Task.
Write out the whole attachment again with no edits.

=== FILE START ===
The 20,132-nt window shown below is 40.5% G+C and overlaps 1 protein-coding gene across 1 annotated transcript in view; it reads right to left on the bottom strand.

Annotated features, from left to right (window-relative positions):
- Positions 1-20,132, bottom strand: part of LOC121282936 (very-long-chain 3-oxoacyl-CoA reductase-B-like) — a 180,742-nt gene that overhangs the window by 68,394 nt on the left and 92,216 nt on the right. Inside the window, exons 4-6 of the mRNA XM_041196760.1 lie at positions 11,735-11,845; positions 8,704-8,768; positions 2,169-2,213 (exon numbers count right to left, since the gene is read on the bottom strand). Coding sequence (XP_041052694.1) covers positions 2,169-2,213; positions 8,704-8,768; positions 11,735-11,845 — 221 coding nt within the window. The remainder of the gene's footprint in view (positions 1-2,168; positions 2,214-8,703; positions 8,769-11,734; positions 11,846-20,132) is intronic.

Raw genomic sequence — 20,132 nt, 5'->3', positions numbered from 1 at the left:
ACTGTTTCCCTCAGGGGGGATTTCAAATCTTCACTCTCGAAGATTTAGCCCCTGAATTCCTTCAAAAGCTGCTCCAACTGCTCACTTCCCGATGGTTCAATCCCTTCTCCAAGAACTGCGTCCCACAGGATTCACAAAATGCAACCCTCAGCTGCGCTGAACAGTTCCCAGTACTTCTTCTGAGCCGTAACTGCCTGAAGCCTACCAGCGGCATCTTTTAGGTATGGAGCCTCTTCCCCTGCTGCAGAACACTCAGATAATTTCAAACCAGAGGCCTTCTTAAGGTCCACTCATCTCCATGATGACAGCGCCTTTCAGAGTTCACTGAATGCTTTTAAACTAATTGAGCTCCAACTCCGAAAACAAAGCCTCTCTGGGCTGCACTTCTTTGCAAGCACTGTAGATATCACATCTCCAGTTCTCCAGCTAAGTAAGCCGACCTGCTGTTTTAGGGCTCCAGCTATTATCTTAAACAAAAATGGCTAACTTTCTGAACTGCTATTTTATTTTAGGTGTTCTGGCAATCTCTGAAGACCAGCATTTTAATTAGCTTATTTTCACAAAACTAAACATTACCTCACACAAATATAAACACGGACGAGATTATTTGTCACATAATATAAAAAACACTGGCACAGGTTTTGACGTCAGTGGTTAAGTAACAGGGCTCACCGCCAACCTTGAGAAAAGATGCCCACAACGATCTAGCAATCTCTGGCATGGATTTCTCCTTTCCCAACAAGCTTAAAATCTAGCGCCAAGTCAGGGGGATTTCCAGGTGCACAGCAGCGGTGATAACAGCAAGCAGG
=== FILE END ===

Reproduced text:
The 20,132-nt window shown below is 40.5% G+C and overlaps 1 protein-coding gene across 1 annotated transcript in view; it reads right to left on the bottom strand.

Annotated features, from left to right (window-relative positions):
- Positions 1-20,132, bottom strand: part of LOC121282936 (very-long-chain 3-oxoacyl-CoA reductase-B-like) — a 180,742-nt gene that overhangs the window by 68,394 nt on the left and 92,216 nt on the right. Inside the window, exons 4-6 of the mRNA XM_041196760.1 lie at positions 11,735-11,845; positions 8,704-8,768; positions 2,169-2,213 (exon numbers count right to left, since the gene is read on the bottom strand). Coding sequence (XP_041052694.1) covers positions 2,169-2,213; positions 8,704-8,768; positions 11,735-11,845 — 221 coding nt within the window. The remainder of the gene's footprint in view (positions 1-2,168; positions 2,214-8,703; positions 8,769-11,734; positions 11,846-20,132) is intronic.

Raw genomic sequence — 20,132 nt, 5'->3', positions numbered from 1 at the left:
ACTGTTTCCCTCAGGGGGGATTTCAAATCTTCACTCTCGAAGATTTAGCCCCTGAATTCCTTCAAAAGCTGCTCCAACTGCTCACTTCCCGATGGTTCAATCCCTTCTCCAAGAACTGCGTCCCACAGGATTCACAAAATGCAACCCTCAGCTGCGCTGAACAGTTCCCAGTACTTCTTCTGAGCCGTAACTGCCTGAAGCCTACCAGCGGCATCTTTTAGGTATGGAGCCTCTTCCCCTGCTGCAGAACACTCAGATAATTTCAAACCAGAGGCCTTCTTAAGGTCCACTCATCTCCATGATGACAGCGCCTTTCAGAGTTCACTGAATGCTTTTAAACTAATTGAGCTCCAACTCCGAAAACAAAGCCTCTCTGGGCTGCACTTCTTTGCAAGCACTGTAGATATCACATCTCCAGTTCTCCAGCTAAGTAAGCCGACCTGCTGTTTTAGGGCTCCAGCTATTATCTTAAACAAAAATGGCTAACTTTCTGAACTGCTATTTTATTTTAGGTGTTCTGGCAATCTCTGAAGACCAGCATTTTAATTAGCTTATTTTCACAAAACTAAACATTACCTCACACAAATATAAACACGGACGAGATTATTTGTCACATAATATAAAAAACACTGGCACAGGTTTTGACGTCAGTGGTTAAGTAACAGGGCTCACCGCCAACCTTGAGAAAAGATGCCCACAACGATCTAGCAATCTCTGGCATGGATTTCTCCTTTCCCAACAAGCTTAAAATCTAGCGCCAAGTCAGGGGGATTTCCAGGTGCACAGCAGCGGTGATAACAGCAAGCAGG